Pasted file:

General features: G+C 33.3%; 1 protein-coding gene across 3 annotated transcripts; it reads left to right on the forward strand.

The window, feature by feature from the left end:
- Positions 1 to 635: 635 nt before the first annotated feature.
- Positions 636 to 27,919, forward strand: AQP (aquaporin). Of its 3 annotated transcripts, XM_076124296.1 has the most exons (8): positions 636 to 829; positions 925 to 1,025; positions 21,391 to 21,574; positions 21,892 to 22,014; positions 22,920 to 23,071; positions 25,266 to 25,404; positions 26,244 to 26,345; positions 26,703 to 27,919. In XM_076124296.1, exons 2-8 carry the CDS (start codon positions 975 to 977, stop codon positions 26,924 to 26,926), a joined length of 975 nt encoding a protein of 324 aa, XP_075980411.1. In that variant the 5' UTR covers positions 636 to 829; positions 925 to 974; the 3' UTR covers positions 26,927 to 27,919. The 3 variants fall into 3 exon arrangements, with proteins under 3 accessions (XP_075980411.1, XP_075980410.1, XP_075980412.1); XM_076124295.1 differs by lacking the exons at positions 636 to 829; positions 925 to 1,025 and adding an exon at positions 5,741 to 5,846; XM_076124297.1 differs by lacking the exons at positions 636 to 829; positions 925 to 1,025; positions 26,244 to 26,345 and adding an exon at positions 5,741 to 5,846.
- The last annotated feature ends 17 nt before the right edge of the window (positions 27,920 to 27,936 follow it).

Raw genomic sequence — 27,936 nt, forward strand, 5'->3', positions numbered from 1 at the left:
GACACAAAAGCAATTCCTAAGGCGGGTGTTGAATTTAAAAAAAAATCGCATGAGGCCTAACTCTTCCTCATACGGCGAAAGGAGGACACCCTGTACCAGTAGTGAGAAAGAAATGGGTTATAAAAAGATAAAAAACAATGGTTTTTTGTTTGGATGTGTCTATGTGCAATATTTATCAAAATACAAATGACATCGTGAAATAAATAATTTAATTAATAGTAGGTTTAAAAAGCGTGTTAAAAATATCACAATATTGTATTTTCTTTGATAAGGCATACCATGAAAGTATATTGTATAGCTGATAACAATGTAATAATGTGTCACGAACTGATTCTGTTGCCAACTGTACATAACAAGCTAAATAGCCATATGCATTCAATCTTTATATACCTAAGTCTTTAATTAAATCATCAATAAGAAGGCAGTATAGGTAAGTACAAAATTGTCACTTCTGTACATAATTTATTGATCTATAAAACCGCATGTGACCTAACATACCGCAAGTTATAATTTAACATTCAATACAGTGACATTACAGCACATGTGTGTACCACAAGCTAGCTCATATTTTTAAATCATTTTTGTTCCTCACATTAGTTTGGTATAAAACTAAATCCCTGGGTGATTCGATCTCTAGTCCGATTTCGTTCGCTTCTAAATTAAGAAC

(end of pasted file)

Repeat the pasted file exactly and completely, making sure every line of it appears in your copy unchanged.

General features: G+C 33.3%; 1 protein-coding gene across 3 annotated transcripts; it reads left to right on the forward strand.

The window, feature by feature from the left end:
- Positions 1 to 635: 635 nt before the first annotated feature.
- Positions 636 to 27,919, forward strand: AQP (aquaporin). Of its 3 annotated transcripts, XM_076124296.1 has the most exons (8): positions 636 to 829; positions 925 to 1,025; positions 21,391 to 21,574; positions 21,892 to 22,014; positions 22,920 to 23,071; positions 25,266 to 25,404; positions 26,244 to 26,345; positions 26,703 to 27,919. In XM_076124296.1, exons 2-8 carry the CDS (start codon positions 975 to 977, stop codon positions 26,924 to 26,926), a joined length of 975 nt encoding a protein of 324 aa, XP_075980411.1. In that variant the 5' UTR covers positions 636 to 829; positions 925 to 974; the 3' UTR covers positions 26,927 to 27,919. The 3 variants fall into 3 exon arrangements, with proteins under 3 accessions (XP_075980411.1, XP_075980410.1, XP_075980412.1); XM_076124295.1 differs by lacking the exons at positions 636 to 829; positions 925 to 1,025 and adding an exon at positions 5,741 to 5,846; XM_076124297.1 differs by lacking the exons at positions 636 to 829; positions 925 to 1,025; positions 26,244 to 26,345 and adding an exon at positions 5,741 to 5,846.
- The last annotated feature ends 17 nt before the right edge of the window (positions 27,920 to 27,936 follow it).

Raw genomic sequence — 27,936 nt, forward strand, 5'->3', positions numbered from 1 at the left:
GACACAAAAGCAATTCCTAAGGCGGGTGTTGAATTTAAAAAAAAATCGCATGAGGCCTAACTCTTCCTCATACGGCGAAAGGAGGACACCCTGTACCAGTAGTGAGAAAGAAATGGGTTATAAAAAGATAAAAAACAATGGTTTTTTGTTTGGATGTGTCTATGTGCAATATTTATCAAAATACAAATGACATCGTGAAATAAATAATTTAATTAATAGTAGGTTTAAAAAGCGTGTTAAAAATATCACAATATTGTATTTTCTTTGATAAGGCATACCATGAAAGTATATTGTATAGCTGATAACAATGTAATAATGTGTCACGAACTGATTCTGTTGCCAACTGTACATAACAAGCTAAATAGCCATATGCATTCAATCTTTATATACCTAAGTCTTTAATTAAATCATCAATAAGAAGGCAGTATAGGTAAGTACAAAATTGTCACTTCTGTACATAATTTATTGATCTATAAAACCGCATGTGACCTAACATACCGCAAGTTATAATTTAACATTCAATACAGTGACATTACAGCACATGTGTGTACCACAAGCTAGCTCATATTTTTAAATCATTTTTGTTCCTCACATTAGTTTGGTATAAAACTAAATCCCTGGGTGATTCGATCTCTAGTCCGATTTCGTTCGCTTCTAAATTAAGAAC